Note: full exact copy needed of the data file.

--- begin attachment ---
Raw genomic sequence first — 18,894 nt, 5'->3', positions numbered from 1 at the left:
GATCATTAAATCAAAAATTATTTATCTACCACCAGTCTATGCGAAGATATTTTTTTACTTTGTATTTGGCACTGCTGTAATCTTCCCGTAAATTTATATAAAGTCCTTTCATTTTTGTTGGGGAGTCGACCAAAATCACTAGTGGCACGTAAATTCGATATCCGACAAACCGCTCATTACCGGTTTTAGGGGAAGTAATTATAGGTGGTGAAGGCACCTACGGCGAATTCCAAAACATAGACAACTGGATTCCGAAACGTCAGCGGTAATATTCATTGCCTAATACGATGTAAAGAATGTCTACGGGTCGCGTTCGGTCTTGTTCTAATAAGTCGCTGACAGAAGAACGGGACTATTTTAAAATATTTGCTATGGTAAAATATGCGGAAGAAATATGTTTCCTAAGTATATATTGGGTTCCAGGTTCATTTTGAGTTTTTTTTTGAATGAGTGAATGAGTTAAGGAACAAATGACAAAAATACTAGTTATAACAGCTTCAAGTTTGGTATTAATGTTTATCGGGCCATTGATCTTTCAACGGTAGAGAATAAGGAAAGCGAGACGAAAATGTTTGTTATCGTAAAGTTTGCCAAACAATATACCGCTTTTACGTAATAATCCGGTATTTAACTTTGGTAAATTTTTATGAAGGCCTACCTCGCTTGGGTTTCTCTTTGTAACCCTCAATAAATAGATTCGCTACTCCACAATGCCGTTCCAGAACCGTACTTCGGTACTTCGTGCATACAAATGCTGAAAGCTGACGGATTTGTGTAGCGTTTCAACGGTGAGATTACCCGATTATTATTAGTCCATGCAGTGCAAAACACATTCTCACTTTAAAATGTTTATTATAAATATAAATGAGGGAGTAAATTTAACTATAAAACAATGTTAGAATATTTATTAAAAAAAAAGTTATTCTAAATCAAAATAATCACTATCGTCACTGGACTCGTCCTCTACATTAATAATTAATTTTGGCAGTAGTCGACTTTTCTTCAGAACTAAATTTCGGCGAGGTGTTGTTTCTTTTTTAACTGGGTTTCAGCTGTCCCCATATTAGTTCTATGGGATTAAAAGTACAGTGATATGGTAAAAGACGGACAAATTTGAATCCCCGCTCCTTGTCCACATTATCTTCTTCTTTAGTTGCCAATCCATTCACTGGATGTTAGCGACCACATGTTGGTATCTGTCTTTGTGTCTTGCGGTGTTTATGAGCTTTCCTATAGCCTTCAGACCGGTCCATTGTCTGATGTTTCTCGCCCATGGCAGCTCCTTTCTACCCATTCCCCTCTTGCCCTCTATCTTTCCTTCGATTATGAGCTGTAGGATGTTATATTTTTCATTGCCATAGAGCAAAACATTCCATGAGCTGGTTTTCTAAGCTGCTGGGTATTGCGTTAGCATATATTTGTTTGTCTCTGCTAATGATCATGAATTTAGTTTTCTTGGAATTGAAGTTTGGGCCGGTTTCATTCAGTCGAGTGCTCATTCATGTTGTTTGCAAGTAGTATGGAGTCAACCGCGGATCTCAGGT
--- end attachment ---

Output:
Raw genomic sequence first — 18,894 nt, 5'->3', positions numbered from 1 at the left:
GATCATTAAATCAAAAATTATTTATCTACCACCAGTCTATGCGAAGATATTTTTTTACTTTGTATTTGGCACTGCTGTAATCTTCCCGTAAATTTATATAAAGTCCTTTCATTTTTGTTGGGGAGTCGACCAAAATCACTAGTGGCACGTAAATTCGATATCCGACAAACCGCTCATTACCGGTTTTAGGGGAAGTAATTATAGGTGGTGAAGGCACCTACGGCGAATTCCAAAACATAGACAACTGGATTCCGAAACGTCAGCGGTAATATTCATTGCCTAATACGATGTAAAGAATGTCTACGGGTCGCGTTCGGTCTTGTTCTAATAAGTCGCTGACAGAAGAACGGGACTATTTTAAAATATTTGCTATGGTAAAATATGCGGAAGAAATATGTTTCCTAAGTATATATTGGGTTCCAGGTTCATTTTGAGTTTTTTTTTGAATGAGTGAATGAGTTAAGGAACAAATGACAAAAATACTAGTTATAACAGCTTCAAGTTTGGTATTAATGTTTATCGGGCCATTGATCTTTCAACGGTAGAGAATAAGGAAAGCGAGACGAAAATGTTTGTTATCGTAAAGTTTGCCAAACAATATACCGCTTTTACGTAATAATCCGGTATTTAACTTTGGTAAATTTTTATGAAGGCCTACCTCGCTTGGGTTTCTCTTTGTAACCCTCAATAAATAGATTCGCTACTCCACAATGCCGTTCCAGAACCGTACTTCGGTACTTCGTGCATACAAATGCTGAAAGCTGACGGATTTGTGTAGCGTTTCAACGGTGAGATTACCCGATTATTATTAGTCCATGCAGTGCAAAACACATTCTCACTTTAAAATGTTTATTATAAATATAAATGAGGGAGTAAATTTAACTATAAAACAATGTTAGAATATTTATTAAAAAAAAAGTTATTCTAAATCAAAATAATCACTATCGTCACTGGACTCGTCCTCTACATTAATAATTAATTTTGGCAGTAGTCGACTTTTCTTCAGAACTAAATTTCGGCGAGGTGTTGTTTCTTTTTTAACTGGGTTTCAGCTGTCCCCATATTAGTTCTATGGGATTAAAAGTACAGTGATATGGTAAAAGACGGACAAATTTGAATCCCCGCTCCTTGTCCACATTATCTTCTTCTTTAGTTGCCAATCCATTCACTGGATGTTAGCGACCACATGTTGGTATCTGTCTTTGTGTCTTGCGGTGTTTATGAGCTTTCCTATAGCCTTCAGACCGGTCCATTGTCTGATGTTTCTCGCCCATGGCAGCTCCTTTCTACCCATTCCCCTCTTGCCCTCTATCTTTCCTTCGATTATGAGCTGTAGGATGTTATATTTTTCATTGCCATAGAGCAAAACATTCCATGAGCTGGTTTTCTAAGCTGCTGGGTATTGCGTTAGCATATATTTGTTTGTCTCTGCTAATGATCATGAATTTAGTTTTCTTGGAATTGAAGTTTGGGCCGGTTTCATTCAGTCGAGTGCTCATTCATGTTGTTTGCAAGTAGTATGGAGTCAACCGCGGATCTCAGGT